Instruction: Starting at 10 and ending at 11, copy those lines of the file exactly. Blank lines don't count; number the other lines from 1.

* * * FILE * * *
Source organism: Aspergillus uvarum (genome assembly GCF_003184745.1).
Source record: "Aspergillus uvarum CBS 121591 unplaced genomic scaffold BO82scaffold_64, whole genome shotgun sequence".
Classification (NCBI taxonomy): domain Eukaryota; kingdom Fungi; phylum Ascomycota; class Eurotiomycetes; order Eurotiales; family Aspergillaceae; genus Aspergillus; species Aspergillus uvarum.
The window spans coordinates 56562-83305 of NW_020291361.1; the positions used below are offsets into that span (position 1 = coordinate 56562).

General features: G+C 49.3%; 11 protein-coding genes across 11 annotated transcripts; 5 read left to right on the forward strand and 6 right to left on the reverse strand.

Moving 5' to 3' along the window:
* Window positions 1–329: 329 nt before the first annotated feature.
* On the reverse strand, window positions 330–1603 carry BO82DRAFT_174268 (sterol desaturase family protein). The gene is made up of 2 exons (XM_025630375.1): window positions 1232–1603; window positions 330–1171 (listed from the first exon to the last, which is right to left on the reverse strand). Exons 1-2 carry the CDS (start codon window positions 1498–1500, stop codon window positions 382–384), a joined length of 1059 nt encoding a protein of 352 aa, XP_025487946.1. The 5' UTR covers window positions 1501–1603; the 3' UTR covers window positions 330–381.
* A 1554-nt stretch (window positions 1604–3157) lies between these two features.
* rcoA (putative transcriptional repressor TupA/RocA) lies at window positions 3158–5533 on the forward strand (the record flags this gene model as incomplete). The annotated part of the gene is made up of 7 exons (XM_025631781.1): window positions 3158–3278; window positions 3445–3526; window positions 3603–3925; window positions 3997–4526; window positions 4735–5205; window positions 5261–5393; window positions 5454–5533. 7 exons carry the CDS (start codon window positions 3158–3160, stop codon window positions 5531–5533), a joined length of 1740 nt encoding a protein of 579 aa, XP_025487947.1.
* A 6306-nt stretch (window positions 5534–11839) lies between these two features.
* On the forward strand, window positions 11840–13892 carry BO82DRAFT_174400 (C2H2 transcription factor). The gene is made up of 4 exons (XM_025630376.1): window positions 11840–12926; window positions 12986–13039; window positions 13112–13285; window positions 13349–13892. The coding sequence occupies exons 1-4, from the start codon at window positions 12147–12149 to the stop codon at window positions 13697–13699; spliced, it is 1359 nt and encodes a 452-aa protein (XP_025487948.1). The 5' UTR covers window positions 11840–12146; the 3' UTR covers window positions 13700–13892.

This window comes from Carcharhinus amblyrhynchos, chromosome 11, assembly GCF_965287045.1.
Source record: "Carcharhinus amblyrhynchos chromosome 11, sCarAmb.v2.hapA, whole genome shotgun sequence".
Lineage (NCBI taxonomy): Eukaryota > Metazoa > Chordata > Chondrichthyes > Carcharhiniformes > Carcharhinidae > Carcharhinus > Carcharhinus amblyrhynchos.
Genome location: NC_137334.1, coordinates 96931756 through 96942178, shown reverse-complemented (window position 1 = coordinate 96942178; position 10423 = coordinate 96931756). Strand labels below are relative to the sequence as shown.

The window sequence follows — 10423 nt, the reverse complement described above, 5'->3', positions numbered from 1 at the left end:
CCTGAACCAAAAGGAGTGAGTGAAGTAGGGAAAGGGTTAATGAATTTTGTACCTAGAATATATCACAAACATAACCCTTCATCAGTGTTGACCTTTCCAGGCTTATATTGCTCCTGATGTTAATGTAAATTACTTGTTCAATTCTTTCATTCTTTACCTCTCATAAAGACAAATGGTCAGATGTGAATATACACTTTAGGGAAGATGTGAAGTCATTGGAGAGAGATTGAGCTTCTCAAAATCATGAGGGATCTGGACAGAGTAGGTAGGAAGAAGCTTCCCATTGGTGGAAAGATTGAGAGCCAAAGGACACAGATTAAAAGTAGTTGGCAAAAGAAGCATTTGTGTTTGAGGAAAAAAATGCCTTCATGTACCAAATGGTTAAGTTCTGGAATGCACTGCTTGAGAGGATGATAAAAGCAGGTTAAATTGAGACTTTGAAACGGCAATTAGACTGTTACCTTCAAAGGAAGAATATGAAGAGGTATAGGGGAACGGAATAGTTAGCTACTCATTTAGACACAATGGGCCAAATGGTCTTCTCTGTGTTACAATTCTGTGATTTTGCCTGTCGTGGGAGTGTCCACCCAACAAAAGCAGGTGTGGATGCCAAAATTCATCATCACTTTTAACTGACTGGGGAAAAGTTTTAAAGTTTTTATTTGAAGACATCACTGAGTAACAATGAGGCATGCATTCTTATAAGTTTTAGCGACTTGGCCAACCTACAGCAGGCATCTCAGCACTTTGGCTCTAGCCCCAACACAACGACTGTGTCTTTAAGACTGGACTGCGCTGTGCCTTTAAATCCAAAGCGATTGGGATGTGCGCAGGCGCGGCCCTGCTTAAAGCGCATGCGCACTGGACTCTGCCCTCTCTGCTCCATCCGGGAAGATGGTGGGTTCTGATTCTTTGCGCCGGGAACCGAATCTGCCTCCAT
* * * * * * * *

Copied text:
* rcoA (putative transcriptional repressor TupA/RocA) lies at window positions 3158–5533 on the forward strand (the record flags this gene model as incomplete). The annotated part of the gene is made up of 7 exons (XM_025631781.1): window positions 3158–3278; window positions 3445–3526; window positions 3603–3925; window positions 3997–4526; window positions 4735–5205; window positions 5261–5393; window positions 5454–5533. 7 exons carry the CDS (start codon window positions 3158–3160, stop codon window positions 5531–5533), a joined length of 1740 nt encoding a protein of 579 aa, XP_025487947.1.
* A 6306-nt stretch (window positions 5534–11839) lies between these two features.